The Northwest music community fought to free the West Memphis 3. Now one of them calls Seattle home.

In 1996, Teen Angels bandleader Kelly Canary and Supersuckers manager Danny Bland were holed up in their Ballard home, taking advantage of a weekend of free promotional HBO service. Supersuckers frontman Eddie “Spaghetti” Daly joined them, and the trio gorged on tantalizing programming they couldn’t normally afford.

That weekend was the television premier of Paradise Lost: The Child Murders at Robin Hood Hills, a documentary about the triple murder and sexual mutilation of three young boys in West Memphis, Ark. It detailed how a combination of inconceivably bungled police work and a community’s panicked scapegoating of what they perceived to be the town’s most likely deviants led to the wrongful conviction of three teenage friends, Jessie Misskelley, Jr., Jason Baldwin and Damien Echols. (Misskelley and Baldwin were given life sentences, Echols was sentenced to death.) Their most damning traits, Paradise Lost suggested, were a fondness for heavy metal music and its macabre aesthetic trappings, and a distinct disinterest in West Memphis’ pervasive Evangelical Christian mindset.

Following the documentary, Canary, Bland and Daly were stunned into silence, then galvanized into activism around the cause that would come to be known as “The West Memphis 3.” All three Seattleites began visiting the trio in prison and organizing fundraising events for their defense fund. Canary sent them books regularly; Bland and Daly produced a benefit CD to raise awareness about the case; Canary eventually left music behind to study law and become a public defender.

“It affected me so much that I could never go back to any sort of life that I was doing before,” Canary says. “I was playing music at the time …and we were talking about recording, but I ended up saying fuck it, I’m going back to school.”

Bland obsessively researched the case online and located, the advocacy website run by a handful of activists passionate about exposing the case’s murky areas.

“When I first got in touch with them, it was to offer up the Supersuckers, because I assumed there was a CD going on,” Bland says. “And there wasn’t much going on—there were people online trying to dispense information, but there wasn’t anything music-driven at the time. So we just decided to do it.”

Free the West Memphis 3: A Benefit for Truth and Justice was released in 2000 via Bland’s Aces and Eights label and featured cuts from the Supersuckers, Mark Lanegan, John Doe, Joe Strummer and Tom Waits. Bland and Daly also enlisted the support of Pearl Jam frontman Eddie Vedder, who contributed a track and became deeply entrenched in supporting the cause, both fiscally and philosophically.

On his first trip to visit the WM3 in prison in 2000, Daly was struck by Jason Baldwin’s untroubled demeanor. “He seemed to be so dialed in there, almost like he was pulling the strings,” Daly says. “It seemed as if he knew it was a temporary position he was in and he was determined to make the best of it.”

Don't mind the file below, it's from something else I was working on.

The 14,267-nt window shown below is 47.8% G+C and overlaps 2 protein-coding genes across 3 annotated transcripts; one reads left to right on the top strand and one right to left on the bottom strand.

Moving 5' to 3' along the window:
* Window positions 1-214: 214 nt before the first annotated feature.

On Aug. 19, 2011, 17 years after their original 1994 convictions, Baldwin, Echols and Misskelley were released. The combination of new DNA evidence absolving them of any physical connection to the case and a bizarre legal maneuver didn’t technically absolve them of guilt but did allow their freedom. Daly was on tour in Germany when he learned the news via text message from Vedder, who was on his way to West Memphis to meet them upon their release. A text from Echols’ wife alerted Bland while he was at a show at the Triple Door, sending him scurrying outside to call Canary. Within 24 hours, Canary, Vedder and Bland had met up with Echols and Baldwin in Seattle to celebrate.

Misskelley still lives in West Memphis and Echols is in New York much of the time, but Baldwin decided to make Seattle his home. He plans on going back to school to study law in the spring, and signed the lease on his first apartment last month. A few weeks ago, Bland and I had dinner with Baldwin and his girlfriend Holly Ballard (who also functions as his publicist) on the eve of his whirlwind media tour to promote the release of Paradise Lo st 3: Purgatory, the third installment in the documentary series that premiered on HBO in January. I brought him an AC/DC coffee cup as a small housewarming gesture, and he received it with shining eyes and an unfathomable degree of gratitude—an energy noted by everyone who’s interacted with him since his release.

“I was surprised at how well-adjusted he appeared to be,” Daly says. “He doesn’t seem to be taking anything for granted.”

Baldwin didn’t know he would end up in Seattle, but he’s glad he did. “Before I was released I wasn’t told exactly where I would be going,” he says. “Holly didn’t want to state it over the prison phone system because all the calls are recorded and monitored. We just didn’t trust the Arkansas Department of Corrections with that information. It wasn’t until the day after—when we were seated on the jet—that I even thought to ask! At the moment it didn’t matter to me. I was just so happy to finally be leaving that horrible place behind.”

At midnight on Saturday, Mar. 10, Jason Baldwin will be a guest DJ on Seek & Destroy, Hannah Levin’s hard rock and metal show on KEXP.

Pictured above: A much younger Baldwin with filmmakers Berlinger and Sinofsky during production of Paradise Lost: The Child Murders at Robin Hood Hills. Photo courtesy of Jason Baldwin.